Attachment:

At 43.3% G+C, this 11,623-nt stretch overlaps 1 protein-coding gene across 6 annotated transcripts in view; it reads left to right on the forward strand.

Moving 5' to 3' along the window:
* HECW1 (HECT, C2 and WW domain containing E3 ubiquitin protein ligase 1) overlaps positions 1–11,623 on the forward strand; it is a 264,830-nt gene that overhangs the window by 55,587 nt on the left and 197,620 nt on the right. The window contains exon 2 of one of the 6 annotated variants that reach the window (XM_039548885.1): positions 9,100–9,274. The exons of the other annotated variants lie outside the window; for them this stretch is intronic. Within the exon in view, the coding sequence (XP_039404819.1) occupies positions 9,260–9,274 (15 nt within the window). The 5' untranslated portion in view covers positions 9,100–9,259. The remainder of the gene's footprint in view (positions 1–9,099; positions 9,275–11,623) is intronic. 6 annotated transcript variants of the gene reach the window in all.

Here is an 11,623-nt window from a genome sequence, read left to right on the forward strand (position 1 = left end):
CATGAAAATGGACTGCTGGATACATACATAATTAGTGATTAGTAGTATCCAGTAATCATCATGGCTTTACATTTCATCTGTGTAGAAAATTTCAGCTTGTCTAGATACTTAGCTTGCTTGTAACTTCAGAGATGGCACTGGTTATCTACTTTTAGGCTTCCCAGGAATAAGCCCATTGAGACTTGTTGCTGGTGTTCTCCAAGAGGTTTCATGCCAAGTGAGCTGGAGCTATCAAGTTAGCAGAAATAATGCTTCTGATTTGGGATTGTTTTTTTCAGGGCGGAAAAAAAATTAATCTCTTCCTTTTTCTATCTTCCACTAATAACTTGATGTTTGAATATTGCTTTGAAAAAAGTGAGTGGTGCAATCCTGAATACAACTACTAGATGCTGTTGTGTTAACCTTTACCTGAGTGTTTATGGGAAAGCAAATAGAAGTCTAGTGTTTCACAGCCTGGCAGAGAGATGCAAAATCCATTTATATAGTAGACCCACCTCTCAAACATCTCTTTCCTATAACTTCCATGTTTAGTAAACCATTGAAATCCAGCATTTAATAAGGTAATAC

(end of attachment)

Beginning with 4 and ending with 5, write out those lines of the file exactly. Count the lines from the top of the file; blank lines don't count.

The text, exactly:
Here is an 11,623-nt window from a genome sequence, read left to right on the forward strand (position 1 = left end):
CATGAAAATGGACTGCTGGATACATACATAATTAGTGATTAGTAGTATCCAGTAATCATCATGGCTTTACATTTCATCTGTGTAGAAAATTTCAGCTTGTCTAGATACTTAGCTTGCTTGTAACTTCAGAGATGGCACTGGTTATCTACTTTTAGGCTTCCCAGGAATAAGCCCATTGAGACTTGTTGCTGGTGTTCTCCAAGAGGTTTCATGCCAAGTGAGCTGGAGCTATCAAGTTAGCAGAAATAATGCTTCTGATTTGGGATTGTTTTTTTCAGGGCGGAAAAAAAATTAATCTCTTCCTTTTTCTATCTTCCACTAATAACTTGATGTTTGAATATTGCTTTGAAAAAAGTGAGTGGTGCAATCCTGAATACAACTACTAGATGCTGTTGTGTTAACCTTTACCTGAGTGTTTATGGGAAAGCAAATAGAAGTCTAGTGTTTCACAGCCTGGCAGAGAGATGCAAAATCCATTTATATAGTAGACCCACCTCTCAAACATCTCTTTCCTATAACTTCCATGTTTAGTAAACCATTGAAATCCAGCATTTAATAAGGTAATAC